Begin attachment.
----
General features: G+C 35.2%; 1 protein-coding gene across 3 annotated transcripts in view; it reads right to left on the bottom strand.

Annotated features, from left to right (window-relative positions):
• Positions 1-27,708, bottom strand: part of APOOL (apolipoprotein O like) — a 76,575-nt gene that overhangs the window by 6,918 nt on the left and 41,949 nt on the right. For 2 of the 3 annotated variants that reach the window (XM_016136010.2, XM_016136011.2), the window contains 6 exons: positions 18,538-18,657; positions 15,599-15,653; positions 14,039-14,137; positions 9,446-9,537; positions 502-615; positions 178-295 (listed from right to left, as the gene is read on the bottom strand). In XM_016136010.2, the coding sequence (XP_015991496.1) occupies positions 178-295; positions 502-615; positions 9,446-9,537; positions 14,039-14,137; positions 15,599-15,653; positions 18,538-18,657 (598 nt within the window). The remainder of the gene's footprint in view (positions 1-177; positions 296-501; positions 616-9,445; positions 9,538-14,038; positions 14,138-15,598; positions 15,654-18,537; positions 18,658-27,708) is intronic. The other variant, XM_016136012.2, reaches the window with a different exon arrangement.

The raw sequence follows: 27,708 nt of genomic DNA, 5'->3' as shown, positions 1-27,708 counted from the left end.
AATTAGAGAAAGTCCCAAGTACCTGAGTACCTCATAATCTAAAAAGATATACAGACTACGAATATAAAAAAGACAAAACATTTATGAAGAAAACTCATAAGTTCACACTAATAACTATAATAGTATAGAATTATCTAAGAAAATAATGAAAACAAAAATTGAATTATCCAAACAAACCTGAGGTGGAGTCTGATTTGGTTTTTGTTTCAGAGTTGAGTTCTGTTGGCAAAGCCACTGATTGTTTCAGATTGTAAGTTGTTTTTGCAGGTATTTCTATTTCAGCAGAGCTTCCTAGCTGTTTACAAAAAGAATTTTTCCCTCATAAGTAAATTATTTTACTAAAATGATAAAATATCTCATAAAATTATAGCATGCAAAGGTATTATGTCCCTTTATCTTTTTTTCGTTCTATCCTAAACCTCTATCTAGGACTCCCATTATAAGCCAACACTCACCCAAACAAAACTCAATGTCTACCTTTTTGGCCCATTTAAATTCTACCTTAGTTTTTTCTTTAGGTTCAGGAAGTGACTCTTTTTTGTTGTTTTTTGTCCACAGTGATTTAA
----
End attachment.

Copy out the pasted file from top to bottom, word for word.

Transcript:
General features: G+C 35.2%; 1 protein-coding gene across 3 annotated transcripts in view; it reads right to left on the bottom strand.

Annotated features, from left to right (window-relative positions):
• Positions 1-27,708, bottom strand: part of APOOL (apolipoprotein O like) — a 76,575-nt gene that overhangs the window by 6,918 nt on the left and 41,949 nt on the right. For 2 of the 3 annotated variants that reach the window (XM_016136010.2, XM_016136011.2), the window contains 6 exons: positions 18,538-18,657; positions 15,599-15,653; positions 14,039-14,137; positions 9,446-9,537; positions 502-615; positions 178-295 (listed from right to left, as the gene is read on the bottom strand). In XM_016136010.2, the coding sequence (XP_015991496.1) occupies positions 178-295; positions 502-615; positions 9,446-9,537; positions 14,039-14,137; positions 15,599-15,653; positions 18,538-18,657 (598 nt within the window). The remainder of the gene's footprint in view (positions 1-177; positions 296-501; positions 616-9,445; positions 9,538-14,038; positions 14,138-15,598; positions 15,654-18,537; positions 18,658-27,708) is intronic. The other variant, XM_016136012.2, reaches the window with a different exon arrangement.

The raw sequence follows: 27,708 nt of genomic DNA, 5'->3' as shown, positions 1-27,708 counted from the left end.
AATTAGAGAAAGTCCCAAGTACCTGAGTACCTCATAATCTAAAAAGATATACAGACTACGAATATAAAAAAGACAAAACATTTATGAAGAAAACTCATAAGTTCACACTAATAACTATAATAGTATAGAATTATCTAAGAAAATAATGAAAACAAAAATTGAATTATCCAAACAAACCTGAGGTGGAGTCTGATTTGGTTTTTGTTTCAGAGTTGAGTTCTGTTGGCAAAGCCACTGATTGTTTCAGATTGTAAGTTGTTTTTGCAGGTATTTCTATTTCAGCAGAGCTTCCTAGCTGTTTACAAAAAGAATTTTTCCCTCATAAGTAAATTATTTTACTAAAATGATAAAATATCTCATAAAATTATAGCATGCAAAGGTATTATGTCCCTTTATCTTTTTTTCGTTCTATCCTAAACCTCTATCTAGGACTCCCATTATAAGCCAACACTCACCCAAACAAAACTCAATGTCTACCTTTTTGGCCCATTTAAATTCTACCTTAGTTTTTTCTTTAGGTTCAGGAAGTGACTCTTTTTTGTTGTTTTTTGTCCACAGTGATTTAA